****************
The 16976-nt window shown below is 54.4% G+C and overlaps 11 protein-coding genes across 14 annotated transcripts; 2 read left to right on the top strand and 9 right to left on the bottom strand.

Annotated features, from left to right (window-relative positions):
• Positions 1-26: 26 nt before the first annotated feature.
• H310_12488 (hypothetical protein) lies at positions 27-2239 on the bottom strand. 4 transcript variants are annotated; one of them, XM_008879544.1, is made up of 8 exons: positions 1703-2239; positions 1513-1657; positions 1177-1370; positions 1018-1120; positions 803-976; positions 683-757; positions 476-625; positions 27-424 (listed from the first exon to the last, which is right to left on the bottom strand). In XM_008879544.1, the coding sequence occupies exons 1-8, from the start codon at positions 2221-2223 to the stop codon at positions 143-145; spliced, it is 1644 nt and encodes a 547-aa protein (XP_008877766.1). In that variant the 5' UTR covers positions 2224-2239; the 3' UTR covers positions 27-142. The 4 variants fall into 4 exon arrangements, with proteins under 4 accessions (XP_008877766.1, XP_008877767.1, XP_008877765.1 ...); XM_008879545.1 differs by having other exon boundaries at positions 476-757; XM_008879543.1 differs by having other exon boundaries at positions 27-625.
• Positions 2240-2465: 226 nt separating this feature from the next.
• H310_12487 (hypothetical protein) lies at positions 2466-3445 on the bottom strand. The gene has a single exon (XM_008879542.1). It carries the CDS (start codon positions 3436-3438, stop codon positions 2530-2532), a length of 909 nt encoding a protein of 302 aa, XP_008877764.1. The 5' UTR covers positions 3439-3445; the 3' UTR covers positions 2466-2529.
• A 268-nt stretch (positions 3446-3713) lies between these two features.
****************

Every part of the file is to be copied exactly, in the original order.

The 16976-nt window shown below is 54.4% G+C and overlaps 11 protein-coding genes across 14 annotated transcripts; 2 read left to right on the top strand and 9 right to left on the bottom strand.

Annotated features, from left to right (window-relative positions):
• Positions 1-26: 26 nt before the first annotated feature.
• H310_12488 (hypothetical protein) lies at positions 27-2239 on the bottom strand. 4 transcript variants are annotated; one of them, XM_008879544.1, is made up of 8 exons: positions 1703-2239; positions 1513-1657; positions 1177-1370; positions 1018-1120; positions 803-976; positions 683-757; positions 476-625; positions 27-424 (listed from the first exon to the last, which is right to left on the bottom strand). In XM_008879544.1, the coding sequence occupies exons 1-8, from the start codon at positions 2221-2223 to the stop codon at positions 143-145; spliced, it is 1644 nt and encodes a 547-aa protein (XP_008877766.1). In that variant the 5' UTR covers positions 2224-2239; the 3' UTR covers positions 27-142. The 4 variants fall into 4 exon arrangements, with proteins under 4 accessions (XP_008877766.1, XP_008877767.1, XP_008877765.1 ...); XM_008879545.1 differs by having other exon boundaries at positions 476-757; XM_008879543.1 differs by having other exon boundaries at positions 27-625.
• Positions 2240-2465: 226 nt separating this feature from the next.
• H310_12487 (hypothetical protein) lies at positions 2466-3445 on the bottom strand. The gene has a single exon (XM_008879542.1). It carries the CDS (start codon positions 3436-3438, stop codon positions 2530-2532), a length of 909 nt encoding a protein of 302 aa, XP_008877764.1. The 5' UTR covers positions 3439-3445; the 3' UTR covers positions 2466-2529.
• A 268-nt stretch (positions 3446-3713) lies between these two features.